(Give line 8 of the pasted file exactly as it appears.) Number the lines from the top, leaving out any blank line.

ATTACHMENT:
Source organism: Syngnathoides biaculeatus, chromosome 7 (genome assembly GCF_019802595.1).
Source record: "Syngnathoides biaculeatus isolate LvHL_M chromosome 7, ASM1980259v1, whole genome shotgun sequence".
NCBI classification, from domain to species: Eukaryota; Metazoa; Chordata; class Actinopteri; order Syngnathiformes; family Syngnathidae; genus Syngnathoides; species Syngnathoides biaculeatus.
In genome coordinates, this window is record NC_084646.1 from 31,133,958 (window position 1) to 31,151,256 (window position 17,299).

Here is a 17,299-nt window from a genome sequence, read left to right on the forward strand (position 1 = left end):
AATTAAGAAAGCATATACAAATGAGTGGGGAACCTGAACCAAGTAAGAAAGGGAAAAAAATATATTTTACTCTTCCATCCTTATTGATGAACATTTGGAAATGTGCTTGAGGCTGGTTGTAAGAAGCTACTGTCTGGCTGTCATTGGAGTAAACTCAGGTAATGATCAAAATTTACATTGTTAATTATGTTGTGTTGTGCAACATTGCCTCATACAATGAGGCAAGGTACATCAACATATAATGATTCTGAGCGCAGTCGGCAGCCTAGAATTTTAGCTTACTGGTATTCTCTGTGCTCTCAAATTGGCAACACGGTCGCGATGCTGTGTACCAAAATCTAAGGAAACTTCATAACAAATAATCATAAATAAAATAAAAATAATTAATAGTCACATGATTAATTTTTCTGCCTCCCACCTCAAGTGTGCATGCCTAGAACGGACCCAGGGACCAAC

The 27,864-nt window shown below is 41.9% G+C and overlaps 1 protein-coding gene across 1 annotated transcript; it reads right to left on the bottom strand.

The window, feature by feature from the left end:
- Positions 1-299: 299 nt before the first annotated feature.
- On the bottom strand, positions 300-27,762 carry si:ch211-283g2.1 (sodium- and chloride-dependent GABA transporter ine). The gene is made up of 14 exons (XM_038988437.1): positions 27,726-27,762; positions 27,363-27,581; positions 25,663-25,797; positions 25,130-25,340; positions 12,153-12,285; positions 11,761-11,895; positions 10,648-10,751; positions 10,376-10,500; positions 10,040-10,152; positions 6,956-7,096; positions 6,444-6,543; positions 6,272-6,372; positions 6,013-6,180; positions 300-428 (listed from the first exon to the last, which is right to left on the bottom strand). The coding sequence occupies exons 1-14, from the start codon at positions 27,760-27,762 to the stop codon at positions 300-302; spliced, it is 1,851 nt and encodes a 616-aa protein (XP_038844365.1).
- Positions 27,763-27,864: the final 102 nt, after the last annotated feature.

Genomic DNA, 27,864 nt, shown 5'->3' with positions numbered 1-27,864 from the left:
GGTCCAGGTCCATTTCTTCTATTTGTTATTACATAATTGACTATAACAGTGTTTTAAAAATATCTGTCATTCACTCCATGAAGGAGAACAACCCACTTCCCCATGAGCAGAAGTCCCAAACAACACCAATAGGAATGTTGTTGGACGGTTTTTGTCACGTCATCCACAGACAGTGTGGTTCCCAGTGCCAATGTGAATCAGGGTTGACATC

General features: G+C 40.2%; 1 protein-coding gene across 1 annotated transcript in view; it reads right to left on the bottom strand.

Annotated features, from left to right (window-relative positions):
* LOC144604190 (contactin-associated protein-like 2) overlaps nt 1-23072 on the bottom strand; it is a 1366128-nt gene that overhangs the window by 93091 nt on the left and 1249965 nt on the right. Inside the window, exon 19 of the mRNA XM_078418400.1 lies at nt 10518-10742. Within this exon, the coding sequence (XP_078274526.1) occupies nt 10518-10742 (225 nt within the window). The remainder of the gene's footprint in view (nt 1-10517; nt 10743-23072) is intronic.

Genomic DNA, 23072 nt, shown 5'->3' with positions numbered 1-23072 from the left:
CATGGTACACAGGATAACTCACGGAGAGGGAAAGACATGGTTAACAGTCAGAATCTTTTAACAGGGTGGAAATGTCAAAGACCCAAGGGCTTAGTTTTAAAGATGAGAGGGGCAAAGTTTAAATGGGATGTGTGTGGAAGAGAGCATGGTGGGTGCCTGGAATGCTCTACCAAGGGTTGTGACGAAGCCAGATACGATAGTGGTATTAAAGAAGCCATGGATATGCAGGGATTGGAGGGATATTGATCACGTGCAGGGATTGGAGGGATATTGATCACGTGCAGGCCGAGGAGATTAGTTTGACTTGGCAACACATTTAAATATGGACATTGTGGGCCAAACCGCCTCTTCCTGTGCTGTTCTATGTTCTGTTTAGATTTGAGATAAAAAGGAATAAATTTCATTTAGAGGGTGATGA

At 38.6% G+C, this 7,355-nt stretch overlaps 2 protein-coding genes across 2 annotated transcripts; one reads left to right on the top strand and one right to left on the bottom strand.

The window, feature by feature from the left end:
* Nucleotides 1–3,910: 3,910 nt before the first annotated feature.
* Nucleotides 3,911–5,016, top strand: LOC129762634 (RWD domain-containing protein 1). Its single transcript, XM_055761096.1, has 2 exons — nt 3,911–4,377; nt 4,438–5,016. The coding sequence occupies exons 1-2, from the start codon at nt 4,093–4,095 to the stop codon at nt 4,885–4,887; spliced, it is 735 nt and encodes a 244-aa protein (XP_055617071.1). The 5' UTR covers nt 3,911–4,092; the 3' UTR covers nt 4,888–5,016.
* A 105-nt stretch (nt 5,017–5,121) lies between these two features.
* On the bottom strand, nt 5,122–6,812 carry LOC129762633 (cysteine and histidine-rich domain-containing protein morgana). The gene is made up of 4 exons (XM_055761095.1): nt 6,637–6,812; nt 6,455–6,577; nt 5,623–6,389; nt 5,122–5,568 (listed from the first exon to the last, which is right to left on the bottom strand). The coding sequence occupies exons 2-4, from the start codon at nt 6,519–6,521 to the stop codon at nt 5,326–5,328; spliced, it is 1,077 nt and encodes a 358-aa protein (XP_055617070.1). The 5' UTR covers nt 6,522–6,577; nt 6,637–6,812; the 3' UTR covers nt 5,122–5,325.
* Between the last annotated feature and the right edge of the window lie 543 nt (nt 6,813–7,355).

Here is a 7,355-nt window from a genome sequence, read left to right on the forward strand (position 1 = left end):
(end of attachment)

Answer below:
The window, feature by feature from the left end: